Sx = 10 Cos 30

Sx = 8.660 m (Approximately)

Similarly, for the vertical component:

Sy = S Sin Φ

Sy = 10 Sin 30

                                              Sy = 5 m

Next, we compute the components of vector T:

Tx = T Cos Φ

Ty = T Sin Φ

Where,

Tx = 20 Cos 60

Tx = 10m

Ty = 20 Sin 60

Ty = 17.320 (approximately)

Now, we can compute the sum vector by adding the individual x and y components of the S and T vector as follows:

Rx = Sx + Tx

Rx = 8.660 + 10

Rx = 16.660 m

Ry = Sy + Ty

Ry =  5 + 17.32

Ry = 22.320 m

The resultant vector R can be expressed in column form as:

R = (16.66, 22.32).

Finally, the magnitude and the angle of the resultant vector can be found as:

|R| =  √ (16.66) ^ 2 + (22.32)^2

|R| =  23.292 m (Approximately)

Φ = tan-1 (Ry/Rx)

Φ = tan-1 (22.32/16.66)

Φ = 53.26 degrees (Approximately)

Thus, the resultant sum vector is:

R = 23.292 m, Φ = 53.26 degrees.

Example 4

A traveler walks P = 20 m straight west and then Q = 10 m straight north. Determine how far the traveler is from the starting point. Also, give the magnitude and angle of the resultant vector.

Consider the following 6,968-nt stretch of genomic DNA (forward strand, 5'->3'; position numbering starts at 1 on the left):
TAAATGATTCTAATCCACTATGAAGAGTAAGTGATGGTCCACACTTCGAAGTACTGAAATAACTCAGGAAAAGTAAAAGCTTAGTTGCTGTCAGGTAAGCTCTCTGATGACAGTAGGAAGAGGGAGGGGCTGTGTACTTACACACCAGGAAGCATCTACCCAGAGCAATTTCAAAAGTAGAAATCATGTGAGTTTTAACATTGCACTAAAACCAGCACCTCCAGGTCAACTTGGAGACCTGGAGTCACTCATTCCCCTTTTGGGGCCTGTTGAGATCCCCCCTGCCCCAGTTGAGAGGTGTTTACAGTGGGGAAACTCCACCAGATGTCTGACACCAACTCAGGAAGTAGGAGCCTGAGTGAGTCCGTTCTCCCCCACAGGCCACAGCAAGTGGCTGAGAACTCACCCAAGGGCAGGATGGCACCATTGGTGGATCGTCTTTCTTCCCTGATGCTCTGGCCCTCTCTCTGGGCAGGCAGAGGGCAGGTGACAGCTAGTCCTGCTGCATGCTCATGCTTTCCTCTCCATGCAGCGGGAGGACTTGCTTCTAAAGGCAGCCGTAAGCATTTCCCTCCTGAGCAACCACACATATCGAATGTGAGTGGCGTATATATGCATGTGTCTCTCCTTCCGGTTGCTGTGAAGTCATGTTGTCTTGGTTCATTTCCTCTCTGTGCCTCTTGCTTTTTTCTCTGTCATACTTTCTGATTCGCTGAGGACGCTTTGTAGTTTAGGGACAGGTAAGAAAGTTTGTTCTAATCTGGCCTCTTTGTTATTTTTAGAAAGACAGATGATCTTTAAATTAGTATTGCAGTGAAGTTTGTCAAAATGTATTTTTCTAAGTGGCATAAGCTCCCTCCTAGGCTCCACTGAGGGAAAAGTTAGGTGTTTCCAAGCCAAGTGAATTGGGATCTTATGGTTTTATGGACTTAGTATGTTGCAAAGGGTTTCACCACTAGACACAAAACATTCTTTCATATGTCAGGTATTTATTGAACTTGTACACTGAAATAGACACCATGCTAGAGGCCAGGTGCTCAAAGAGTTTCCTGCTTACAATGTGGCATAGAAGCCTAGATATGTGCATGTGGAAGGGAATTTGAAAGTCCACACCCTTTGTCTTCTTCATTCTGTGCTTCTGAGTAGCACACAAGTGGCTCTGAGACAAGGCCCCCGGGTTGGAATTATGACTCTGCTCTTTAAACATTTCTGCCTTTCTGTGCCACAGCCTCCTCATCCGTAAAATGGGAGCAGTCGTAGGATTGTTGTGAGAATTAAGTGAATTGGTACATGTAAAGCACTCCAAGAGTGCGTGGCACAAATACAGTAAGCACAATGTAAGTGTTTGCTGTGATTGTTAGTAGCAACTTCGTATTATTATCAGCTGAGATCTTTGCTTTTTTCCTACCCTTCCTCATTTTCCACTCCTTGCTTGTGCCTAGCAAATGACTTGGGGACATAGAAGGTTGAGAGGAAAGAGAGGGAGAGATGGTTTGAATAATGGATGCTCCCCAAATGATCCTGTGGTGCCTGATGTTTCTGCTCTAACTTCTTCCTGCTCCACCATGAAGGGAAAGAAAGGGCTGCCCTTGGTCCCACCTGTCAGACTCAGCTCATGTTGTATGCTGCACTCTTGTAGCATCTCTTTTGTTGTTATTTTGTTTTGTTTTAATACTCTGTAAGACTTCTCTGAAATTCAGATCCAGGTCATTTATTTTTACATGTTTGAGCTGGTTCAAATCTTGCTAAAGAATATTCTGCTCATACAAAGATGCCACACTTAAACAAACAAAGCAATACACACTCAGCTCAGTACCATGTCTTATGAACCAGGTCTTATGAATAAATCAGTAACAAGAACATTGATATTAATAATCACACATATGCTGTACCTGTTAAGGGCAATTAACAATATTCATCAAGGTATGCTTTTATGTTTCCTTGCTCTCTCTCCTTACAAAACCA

Solution

First, we graphically represent the given displacement vectors P and Q and then draw their resultant vector using the head to tail rule, as shown in the image below. It is obvious from the image that the traveler covered a distance equal to the magnitude of the vector R from the starting point.

Now, to mathematically compute the resultant vector, we use the following formulas:

R = P + Q

|R| =  √ (20) ^ 2 + (10)^2

|R| = 22.36 m (Approximately)

And the angle can be computed as:

Φ = tan-1 (10/20)

Φ = 26.57 degrees

Thus, the traveler covered a distance of 22.36 m from the starting point at an angle of 26.57 degrees to the northwest.

Example 5

Determine the resultant sum vector for the two vectors A = (-5, -1) and B = (2, -1).

Solution

The given vectors are already in their component form, so we first determine their angles.

For the vector A:

Φ = tan-1 (Ay/Ax)

Φ = tan-1 (-1/-5)

Φ = 11.31 degrees.

For the vector B:

Φ = tan-1 (By/Bx)

Φ = tan-1 (-1/2)

Φ = -26.57 degrees.

Next, we find the resultant vector by adding the individual components:

S = A + B

Sx = Ax + Bx

Sx = -5 + 2

Sx = -3

Sy = Ay + By

Sy = -1 -1

Sy = -2

The resultant vector S can be expressed as the column vector:

S = (-3, -2).